The Timing of Dialogue: Slovenian Constitutional Court and the Data Retention Directive

On 3rd July 2014, the Slovenian Constitutional Court struck down Articles 162 – 169 of the Act on Electronic Communications (ZEKom-1) which regulate data retention and were adopted in order to implement the Directive 2006/24/EC. The case is of interest not so much for the legal argumentation presented in the judgment but because of the positioning of the Slovenian court in the Europe-wide judicial response to the Data Retention Directive. In that sense, it’s a contribution to the discussion on the role of an individual constitutional court in a multi-level network of courts, especially in cases when a number of constitutional or other high courts in the member states are seized with issues stemming from the same piece of legislation.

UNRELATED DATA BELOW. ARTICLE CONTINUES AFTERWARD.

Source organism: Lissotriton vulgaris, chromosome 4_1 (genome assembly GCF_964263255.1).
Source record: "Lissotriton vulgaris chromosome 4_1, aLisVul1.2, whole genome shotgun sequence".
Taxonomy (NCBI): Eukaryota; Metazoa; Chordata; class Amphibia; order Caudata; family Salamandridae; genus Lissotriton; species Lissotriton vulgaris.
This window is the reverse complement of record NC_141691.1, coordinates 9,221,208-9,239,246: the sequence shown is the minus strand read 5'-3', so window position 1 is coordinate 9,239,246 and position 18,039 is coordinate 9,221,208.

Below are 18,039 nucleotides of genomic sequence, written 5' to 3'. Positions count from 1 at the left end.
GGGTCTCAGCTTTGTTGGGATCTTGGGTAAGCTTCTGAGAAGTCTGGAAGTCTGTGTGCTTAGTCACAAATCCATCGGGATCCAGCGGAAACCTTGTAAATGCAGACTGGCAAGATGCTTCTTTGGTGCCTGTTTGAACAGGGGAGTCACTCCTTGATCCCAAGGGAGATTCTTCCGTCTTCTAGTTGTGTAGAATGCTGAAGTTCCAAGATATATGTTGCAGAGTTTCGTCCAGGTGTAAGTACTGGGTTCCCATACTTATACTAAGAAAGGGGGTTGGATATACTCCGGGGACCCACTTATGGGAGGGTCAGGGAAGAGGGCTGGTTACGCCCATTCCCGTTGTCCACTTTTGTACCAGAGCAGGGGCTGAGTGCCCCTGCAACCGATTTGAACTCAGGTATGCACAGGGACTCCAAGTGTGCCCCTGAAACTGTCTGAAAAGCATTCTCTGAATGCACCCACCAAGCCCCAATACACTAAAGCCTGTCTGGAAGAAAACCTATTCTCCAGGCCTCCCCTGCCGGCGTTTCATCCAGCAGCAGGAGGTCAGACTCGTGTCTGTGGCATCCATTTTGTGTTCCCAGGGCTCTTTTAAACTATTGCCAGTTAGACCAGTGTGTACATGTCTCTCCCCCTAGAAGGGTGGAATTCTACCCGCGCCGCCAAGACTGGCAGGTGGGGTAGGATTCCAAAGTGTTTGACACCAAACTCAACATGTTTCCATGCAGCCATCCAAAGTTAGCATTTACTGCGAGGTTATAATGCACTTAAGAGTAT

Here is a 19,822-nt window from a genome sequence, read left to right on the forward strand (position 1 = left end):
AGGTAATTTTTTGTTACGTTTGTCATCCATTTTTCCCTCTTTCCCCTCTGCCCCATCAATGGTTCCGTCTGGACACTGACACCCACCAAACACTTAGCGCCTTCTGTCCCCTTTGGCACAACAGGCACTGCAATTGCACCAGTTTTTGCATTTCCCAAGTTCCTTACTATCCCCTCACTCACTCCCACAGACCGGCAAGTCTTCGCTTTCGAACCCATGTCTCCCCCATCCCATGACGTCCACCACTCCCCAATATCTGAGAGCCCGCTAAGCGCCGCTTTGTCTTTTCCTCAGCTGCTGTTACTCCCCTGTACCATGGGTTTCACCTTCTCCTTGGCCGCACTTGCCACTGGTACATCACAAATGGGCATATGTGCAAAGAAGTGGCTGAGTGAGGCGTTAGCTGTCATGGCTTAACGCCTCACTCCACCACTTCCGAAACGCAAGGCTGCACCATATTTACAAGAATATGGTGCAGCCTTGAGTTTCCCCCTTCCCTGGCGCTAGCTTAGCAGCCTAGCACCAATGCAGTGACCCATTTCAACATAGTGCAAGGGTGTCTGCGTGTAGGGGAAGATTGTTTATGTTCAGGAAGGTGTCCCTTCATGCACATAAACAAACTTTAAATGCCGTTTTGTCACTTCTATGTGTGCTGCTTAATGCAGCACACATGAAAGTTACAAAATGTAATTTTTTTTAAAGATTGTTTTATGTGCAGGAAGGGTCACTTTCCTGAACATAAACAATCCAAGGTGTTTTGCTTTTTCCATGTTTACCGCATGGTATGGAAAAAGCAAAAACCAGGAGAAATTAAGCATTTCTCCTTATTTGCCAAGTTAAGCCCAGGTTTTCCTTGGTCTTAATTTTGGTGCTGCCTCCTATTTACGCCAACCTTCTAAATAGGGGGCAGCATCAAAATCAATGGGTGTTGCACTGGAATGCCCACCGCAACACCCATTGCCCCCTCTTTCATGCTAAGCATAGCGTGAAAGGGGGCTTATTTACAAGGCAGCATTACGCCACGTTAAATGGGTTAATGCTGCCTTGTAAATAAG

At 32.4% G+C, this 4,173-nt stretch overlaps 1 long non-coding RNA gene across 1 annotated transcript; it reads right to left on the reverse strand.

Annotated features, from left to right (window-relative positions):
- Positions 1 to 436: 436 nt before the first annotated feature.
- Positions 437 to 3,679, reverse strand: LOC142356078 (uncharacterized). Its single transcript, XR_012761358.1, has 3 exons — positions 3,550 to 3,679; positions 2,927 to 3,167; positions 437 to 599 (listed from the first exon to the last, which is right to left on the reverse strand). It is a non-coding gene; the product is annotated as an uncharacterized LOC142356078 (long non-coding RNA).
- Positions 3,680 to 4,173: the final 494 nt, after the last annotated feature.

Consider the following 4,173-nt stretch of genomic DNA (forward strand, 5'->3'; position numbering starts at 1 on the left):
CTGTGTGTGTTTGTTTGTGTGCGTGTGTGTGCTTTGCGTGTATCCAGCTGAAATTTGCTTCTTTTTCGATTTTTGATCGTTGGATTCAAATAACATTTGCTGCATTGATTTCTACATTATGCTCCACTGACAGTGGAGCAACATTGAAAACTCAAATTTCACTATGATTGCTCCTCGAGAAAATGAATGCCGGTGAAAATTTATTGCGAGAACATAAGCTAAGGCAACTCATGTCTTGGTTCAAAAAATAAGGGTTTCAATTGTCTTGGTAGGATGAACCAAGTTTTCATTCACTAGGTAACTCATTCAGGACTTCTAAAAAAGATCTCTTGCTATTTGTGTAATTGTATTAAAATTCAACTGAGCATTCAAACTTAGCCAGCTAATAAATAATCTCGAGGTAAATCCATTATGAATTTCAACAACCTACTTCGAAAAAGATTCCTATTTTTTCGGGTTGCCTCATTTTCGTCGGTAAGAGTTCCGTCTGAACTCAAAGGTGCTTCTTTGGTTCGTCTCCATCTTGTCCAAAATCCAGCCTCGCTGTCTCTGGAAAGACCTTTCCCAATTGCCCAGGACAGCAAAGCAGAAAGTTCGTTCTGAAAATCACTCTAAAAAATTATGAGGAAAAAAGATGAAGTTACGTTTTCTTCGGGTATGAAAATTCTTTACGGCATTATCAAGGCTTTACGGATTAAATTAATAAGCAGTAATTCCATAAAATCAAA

The Court was seized by the Information Commissioner (Informacijski pooblaščenec), an independent authority charged with the protection of personal data and access to documents on 5th March 2013. On 26th September 2013, the Constitutional Court stayed the proceedings until the decision of the Court of Justice of the EU in cases C-293/12 (Digital Rights Ireland) and C-594/12 (the referral by the Austrian Constitutional Court). It asserted that the Information Commissioner was de facto challenging the conformity of the Directive with the Charter of Fundamental Rights. The Slovenian Court, in the order with which it stayed the proceedings, first remarked that its own jurisdiction to review domestic measures implementing directive is not out of the question. However, the Court of Justice holds exclusive jurisdiction over the question of the validity of the Directive pursuant to Article 267/1/b of the TFEU ...

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